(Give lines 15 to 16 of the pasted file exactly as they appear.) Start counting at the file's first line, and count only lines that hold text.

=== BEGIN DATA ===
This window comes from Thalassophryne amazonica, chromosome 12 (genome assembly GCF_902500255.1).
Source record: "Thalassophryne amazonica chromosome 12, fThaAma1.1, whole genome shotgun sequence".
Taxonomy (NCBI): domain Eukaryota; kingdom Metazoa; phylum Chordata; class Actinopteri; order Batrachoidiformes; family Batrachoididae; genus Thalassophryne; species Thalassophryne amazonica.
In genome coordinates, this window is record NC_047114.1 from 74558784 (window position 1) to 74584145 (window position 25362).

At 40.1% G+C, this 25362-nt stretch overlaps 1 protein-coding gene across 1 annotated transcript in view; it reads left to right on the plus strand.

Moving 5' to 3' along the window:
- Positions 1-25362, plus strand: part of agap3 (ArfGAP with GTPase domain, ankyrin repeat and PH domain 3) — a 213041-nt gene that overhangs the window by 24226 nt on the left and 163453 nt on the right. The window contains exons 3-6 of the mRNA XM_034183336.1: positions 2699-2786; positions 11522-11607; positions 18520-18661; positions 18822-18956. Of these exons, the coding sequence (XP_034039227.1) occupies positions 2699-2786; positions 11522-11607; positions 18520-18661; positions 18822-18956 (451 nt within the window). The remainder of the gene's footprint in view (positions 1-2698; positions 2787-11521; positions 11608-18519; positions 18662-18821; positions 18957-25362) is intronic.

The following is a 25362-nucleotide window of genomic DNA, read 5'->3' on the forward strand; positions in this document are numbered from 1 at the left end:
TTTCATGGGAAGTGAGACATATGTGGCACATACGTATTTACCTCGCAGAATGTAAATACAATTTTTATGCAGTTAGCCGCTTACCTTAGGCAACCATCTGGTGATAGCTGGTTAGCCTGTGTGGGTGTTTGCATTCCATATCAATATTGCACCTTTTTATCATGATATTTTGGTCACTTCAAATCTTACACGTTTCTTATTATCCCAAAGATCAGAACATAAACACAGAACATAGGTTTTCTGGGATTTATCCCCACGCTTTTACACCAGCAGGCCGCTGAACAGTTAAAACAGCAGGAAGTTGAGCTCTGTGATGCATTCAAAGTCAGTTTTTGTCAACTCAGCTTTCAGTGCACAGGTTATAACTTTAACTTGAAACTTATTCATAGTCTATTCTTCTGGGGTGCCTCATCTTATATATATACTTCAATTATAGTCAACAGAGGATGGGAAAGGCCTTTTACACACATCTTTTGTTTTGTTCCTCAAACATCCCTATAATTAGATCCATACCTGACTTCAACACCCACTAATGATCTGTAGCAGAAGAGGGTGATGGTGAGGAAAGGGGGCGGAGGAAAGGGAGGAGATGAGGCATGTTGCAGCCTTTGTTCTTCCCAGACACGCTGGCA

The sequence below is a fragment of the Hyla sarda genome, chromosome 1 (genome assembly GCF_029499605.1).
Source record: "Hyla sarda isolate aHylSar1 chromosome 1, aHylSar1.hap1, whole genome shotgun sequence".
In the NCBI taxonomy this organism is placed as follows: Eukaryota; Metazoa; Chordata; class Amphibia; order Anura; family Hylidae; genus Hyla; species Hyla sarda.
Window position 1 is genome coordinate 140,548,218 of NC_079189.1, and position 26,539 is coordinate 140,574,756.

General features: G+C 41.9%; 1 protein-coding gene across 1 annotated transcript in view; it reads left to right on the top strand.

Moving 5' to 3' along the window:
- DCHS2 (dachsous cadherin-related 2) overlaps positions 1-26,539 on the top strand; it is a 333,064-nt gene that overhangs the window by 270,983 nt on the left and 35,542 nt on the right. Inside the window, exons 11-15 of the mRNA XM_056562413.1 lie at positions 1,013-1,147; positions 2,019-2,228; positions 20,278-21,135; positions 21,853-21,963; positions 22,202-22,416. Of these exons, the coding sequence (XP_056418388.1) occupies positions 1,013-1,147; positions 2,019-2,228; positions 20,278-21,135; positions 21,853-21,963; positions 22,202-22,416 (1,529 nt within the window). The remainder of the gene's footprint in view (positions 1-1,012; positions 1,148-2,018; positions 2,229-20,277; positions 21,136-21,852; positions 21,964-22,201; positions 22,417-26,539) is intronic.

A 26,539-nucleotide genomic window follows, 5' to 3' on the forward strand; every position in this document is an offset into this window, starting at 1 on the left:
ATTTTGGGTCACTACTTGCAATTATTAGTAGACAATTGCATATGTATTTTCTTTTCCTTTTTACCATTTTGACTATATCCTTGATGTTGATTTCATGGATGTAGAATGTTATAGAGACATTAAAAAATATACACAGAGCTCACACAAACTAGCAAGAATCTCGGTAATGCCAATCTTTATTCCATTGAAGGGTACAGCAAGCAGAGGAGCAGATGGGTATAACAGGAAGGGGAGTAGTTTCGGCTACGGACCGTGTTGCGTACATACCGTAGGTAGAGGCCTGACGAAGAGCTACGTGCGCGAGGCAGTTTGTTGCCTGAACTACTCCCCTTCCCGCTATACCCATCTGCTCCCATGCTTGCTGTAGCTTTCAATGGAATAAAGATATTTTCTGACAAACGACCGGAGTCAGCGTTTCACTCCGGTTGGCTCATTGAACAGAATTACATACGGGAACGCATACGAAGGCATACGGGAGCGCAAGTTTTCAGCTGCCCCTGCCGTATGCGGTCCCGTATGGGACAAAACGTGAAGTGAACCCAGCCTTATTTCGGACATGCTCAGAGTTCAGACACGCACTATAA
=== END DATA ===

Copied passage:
Moving 5' to 3' along the window:
- DCHS2 (dachsous cadherin-related 2) overlaps positions 1-26,539 on the top strand; it is a 333,064-nt gene that overhangs the window by 270,983 nt on the left and 35,542 nt on the right. Inside the window, exons 11-15 of the mRNA XM_056562413.1 lie at positions 1,013-1,147; positions 2,019-2,228; positions 20,278-21,135; positions 21,853-21,963; positions 22,202-22,416. Of these exons, the coding sequence (XP_056418388.1) occupies positions 1,013-1,147; positions 2,019-2,228; positions 20,278-21,135; positions 21,853-21,963; positions 22,202-22,416 (1,529 nt within the window). The remainder of the gene's footprint in view (positions 1-1,012; positions 1,148-2,018; positions 2,229-20,277; positions 21,136-21,852; positions 21,964-22,201; positions 22,417-26,539) is intronic.